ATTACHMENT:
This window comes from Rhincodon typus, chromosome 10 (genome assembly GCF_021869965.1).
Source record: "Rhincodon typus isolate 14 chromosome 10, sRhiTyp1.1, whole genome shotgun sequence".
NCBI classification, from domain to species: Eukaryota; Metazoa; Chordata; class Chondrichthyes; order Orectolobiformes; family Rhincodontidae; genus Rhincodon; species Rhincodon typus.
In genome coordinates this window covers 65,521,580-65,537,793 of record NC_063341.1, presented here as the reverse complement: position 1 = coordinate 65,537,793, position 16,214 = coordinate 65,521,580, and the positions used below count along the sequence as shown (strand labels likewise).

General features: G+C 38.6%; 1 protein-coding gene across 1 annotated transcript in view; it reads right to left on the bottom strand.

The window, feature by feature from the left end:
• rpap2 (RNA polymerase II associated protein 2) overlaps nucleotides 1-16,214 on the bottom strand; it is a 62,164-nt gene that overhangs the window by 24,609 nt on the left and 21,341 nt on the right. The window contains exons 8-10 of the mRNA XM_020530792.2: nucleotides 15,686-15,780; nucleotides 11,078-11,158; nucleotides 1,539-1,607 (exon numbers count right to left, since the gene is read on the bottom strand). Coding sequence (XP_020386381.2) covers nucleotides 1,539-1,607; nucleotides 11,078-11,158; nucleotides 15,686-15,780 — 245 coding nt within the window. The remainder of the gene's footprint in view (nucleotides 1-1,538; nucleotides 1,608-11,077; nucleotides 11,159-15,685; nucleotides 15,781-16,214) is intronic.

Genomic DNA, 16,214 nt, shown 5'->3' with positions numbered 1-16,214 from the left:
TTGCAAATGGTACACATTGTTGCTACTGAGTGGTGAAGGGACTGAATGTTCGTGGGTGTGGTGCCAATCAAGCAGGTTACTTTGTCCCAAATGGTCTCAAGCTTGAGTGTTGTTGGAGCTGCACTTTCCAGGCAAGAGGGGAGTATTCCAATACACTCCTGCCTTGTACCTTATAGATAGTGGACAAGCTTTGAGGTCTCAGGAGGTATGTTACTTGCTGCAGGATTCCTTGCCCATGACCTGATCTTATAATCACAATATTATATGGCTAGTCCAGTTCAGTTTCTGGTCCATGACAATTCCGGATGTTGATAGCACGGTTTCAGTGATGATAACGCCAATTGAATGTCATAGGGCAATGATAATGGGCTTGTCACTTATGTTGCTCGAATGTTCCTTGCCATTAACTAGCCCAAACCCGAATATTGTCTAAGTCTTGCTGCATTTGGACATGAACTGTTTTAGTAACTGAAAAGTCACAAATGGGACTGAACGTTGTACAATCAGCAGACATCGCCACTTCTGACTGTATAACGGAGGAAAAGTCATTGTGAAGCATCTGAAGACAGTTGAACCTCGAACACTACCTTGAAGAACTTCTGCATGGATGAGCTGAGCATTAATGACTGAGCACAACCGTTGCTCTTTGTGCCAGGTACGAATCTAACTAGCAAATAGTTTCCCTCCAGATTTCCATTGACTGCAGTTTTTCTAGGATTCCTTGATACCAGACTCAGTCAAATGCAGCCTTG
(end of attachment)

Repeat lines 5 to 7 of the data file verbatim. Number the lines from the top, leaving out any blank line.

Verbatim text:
General features: G+C 38.6%; 1 protein-coding gene across 1 annotated transcript in view; it reads right to left on the bottom strand.

The window, feature by feature from the left end:
• rpap2 (RNA polymerase II associated protein 2) overlaps nucleotides 1-16,214 on the bottom strand; it is a 62,164-nt gene that overhangs the window by 24,609 nt on the left and 21,341 nt on the right. The window contains exons 8-10 of the mRNA XM_020530792.2: nucleotides 15,686-15,780; nucleotides 11,078-11,158; nucleotides 1,539-1,607 (exon numbers count right to left, since the gene is read on the bottom strand). Coding sequence (XP_020386381.2) covers nucleotides 1,539-1,607; nucleotides 11,078-11,158; nucleotides 15,686-15,780 — 245 coding nt within the window. The remainder of the gene's footprint in view (nucleotides 1-1,538; nucleotides 1,608-11,077; nucleotides 11,159-15,685; nucleotides 15,781-16,214) is intronic.